This is the third land sale auction issued by the Ministry of Development and Housing, through the Housing and Rehabilitation Agency of Andalusia (AVRA), this year. In the previous ones, held in March and May, industrial, tertiary and residential capacity were sold with a total area of ​​56,323 square meters and an award amount of 8.6 million euros. The residential land has a capacity for 133 dwellings. At the end of the year another offer will be launched with which the sale program for the current year will be closed.

Since the Ministry of Housing Development adopted the decision to consider land management as one of the strategic lines of AVRA activity, 255,119 square meters of land have been sold, with capacity for 944 residential homes. These lots were raised 39.5 million euros.

Original Story: Inmodiário

Translation: Richard Turner


Now Is The Time To Invest In Housing

11 May 2015 – Expansión

The real estate sector is taking off / The real estate sector is becoming more attractive for investment purposes. Now is the time to buy, above all in the exclusive neighbourhoods of the large cities and in certain areas along the coast. Renting generates good returns.

Real estate investment is gaining lustre. Increasingly, experts are saying that the market has bottomed out and now is the time to buy.

House prices, which fell by 50% on average from (the heights of) the property boom, are experiencing a clear process of stabilisation and are now showing signs of gains in some places. The valuation company Tinsa highlights that Barcelona, Palma de Mallorca, Málaga and Burgos are the cities that experienced the highest inter-annual price increases during the first quarter, of between 0.1% and 5.4%. On average, prices rose by 3.3% during the first quarter, according to Sociedad de Tasación, reflecting even more optimistic data.

But beware, the experts warn that although investment opportunities exist, not all investments are good – many homes are still valued above market price. Nevertheless, in the most sought after areas, waiting to buy could be a mistake, since homes will be more expensive and there will be more people interested in making bids for them.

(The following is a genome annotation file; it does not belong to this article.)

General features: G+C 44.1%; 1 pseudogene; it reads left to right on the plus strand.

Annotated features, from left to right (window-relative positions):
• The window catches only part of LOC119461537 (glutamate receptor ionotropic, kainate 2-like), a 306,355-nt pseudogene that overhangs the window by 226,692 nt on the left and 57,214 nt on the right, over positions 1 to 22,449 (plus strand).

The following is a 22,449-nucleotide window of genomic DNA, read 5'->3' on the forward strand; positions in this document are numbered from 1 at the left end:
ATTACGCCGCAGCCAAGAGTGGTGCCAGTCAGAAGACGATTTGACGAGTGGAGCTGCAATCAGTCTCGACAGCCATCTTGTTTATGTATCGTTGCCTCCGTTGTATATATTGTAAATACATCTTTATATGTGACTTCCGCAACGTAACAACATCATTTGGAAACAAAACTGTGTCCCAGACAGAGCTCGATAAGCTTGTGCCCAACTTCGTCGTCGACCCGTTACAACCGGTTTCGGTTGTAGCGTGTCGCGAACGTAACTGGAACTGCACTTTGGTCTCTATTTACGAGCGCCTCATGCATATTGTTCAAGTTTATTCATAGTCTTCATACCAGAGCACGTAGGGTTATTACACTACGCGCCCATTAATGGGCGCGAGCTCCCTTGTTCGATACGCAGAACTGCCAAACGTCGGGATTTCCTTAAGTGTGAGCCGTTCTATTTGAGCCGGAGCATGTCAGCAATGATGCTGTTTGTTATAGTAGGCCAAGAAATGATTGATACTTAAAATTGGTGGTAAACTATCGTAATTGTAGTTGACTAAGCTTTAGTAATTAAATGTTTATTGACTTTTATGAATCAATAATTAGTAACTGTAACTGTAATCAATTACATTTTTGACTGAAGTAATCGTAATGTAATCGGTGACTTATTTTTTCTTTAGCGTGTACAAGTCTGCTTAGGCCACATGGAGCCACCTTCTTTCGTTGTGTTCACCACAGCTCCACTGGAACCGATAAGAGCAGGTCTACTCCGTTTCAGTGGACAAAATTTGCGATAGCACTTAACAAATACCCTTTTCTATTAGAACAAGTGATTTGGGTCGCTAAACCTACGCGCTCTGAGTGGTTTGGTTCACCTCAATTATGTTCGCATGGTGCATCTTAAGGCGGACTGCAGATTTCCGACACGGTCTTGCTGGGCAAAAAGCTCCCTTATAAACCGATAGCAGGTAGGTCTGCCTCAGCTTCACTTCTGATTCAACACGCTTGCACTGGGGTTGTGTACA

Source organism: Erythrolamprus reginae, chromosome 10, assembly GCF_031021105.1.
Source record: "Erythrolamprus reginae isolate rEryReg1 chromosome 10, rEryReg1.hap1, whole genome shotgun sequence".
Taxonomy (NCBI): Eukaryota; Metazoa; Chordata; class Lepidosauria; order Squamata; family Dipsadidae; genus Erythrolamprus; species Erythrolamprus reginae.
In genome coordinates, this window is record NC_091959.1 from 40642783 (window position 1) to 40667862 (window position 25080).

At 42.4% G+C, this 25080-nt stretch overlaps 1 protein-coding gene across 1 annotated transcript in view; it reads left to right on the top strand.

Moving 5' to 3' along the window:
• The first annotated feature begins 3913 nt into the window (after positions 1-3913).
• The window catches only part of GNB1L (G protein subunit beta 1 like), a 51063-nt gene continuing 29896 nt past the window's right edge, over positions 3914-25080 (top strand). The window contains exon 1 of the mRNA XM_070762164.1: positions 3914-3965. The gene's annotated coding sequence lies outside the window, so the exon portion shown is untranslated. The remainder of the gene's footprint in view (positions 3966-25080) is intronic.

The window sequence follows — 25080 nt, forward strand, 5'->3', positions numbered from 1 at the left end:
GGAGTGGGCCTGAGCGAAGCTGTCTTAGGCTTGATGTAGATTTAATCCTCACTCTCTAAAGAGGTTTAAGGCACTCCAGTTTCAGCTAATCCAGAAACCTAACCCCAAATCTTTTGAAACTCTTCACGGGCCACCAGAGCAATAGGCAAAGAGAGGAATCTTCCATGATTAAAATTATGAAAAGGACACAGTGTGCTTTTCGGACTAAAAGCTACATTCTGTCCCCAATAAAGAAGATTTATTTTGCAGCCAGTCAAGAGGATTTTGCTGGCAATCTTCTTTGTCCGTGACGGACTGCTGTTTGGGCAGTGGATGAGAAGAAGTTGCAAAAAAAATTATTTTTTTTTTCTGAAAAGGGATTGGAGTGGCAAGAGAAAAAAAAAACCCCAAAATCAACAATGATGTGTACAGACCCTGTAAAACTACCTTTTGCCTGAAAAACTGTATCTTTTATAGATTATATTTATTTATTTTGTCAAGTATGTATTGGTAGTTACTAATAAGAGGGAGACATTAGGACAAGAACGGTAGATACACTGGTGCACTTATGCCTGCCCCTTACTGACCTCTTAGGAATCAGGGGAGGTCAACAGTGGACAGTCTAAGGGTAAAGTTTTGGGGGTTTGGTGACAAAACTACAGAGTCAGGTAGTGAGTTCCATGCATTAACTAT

Location is key. The most profitable areas to invest in are the best areas of the large cities, especially Madrid and Barcelona, as well as the most established coastal enclaves, such as the Costa del Sol. For example, the gross annual return on a 100m2 home in a prime area of Madrid is around 5.2%.

The banks have more than 150,000 properties to sell through their websites. The discounts (they are offering) are less aggressive than during the peak of the crisis and there is an extensive supply of holiday homes. The most pronounced reductions are located outside of the premium areas, but homes in those regions are more difficult to monetise.

Rental returns

One of the most recommended strategies at the moment is ‘buy to let’. According to the President of the Foundation for Real Estate Studies, Julio Gil, “buy to let is currently one of the best alternatives for small investors in terms of return and risk”. You can obtain an average return of 4.7%. In the case of retail premises, the return that you can obtain increases to 7%; for offices, it amounts to 6.4%; and for parking spaces, it averages 4.6%, according to a report from Idealista.

These returns are significantly higher than the 1.6% offered by a 10-year Spanish treasury bond. Meanwhile, according to the Bank of Spain, average returns on 12-month deposits are below 0.5%.

One of the elements that reflects the reactivation of the real estate market is mortgage lending. It increased by 1.6% in 2014 to reach 203,000 loans, whereby turning the tables on seven years of decline. The improvement was even more dramatic in February, with an increase of 29.2%. Nevertheless, the figure still falls well below the equilibrium point, which is 450,000 (mortgages) per year, according to Sociedad de Tasación.

The financial institutions are optimistic and say that new credit will increase this year. Analysts at Moody’s ratings agency agree. They consider that the increase in mortgage lending will improve demand in the real estate sector, which in turn may help to increase property prices.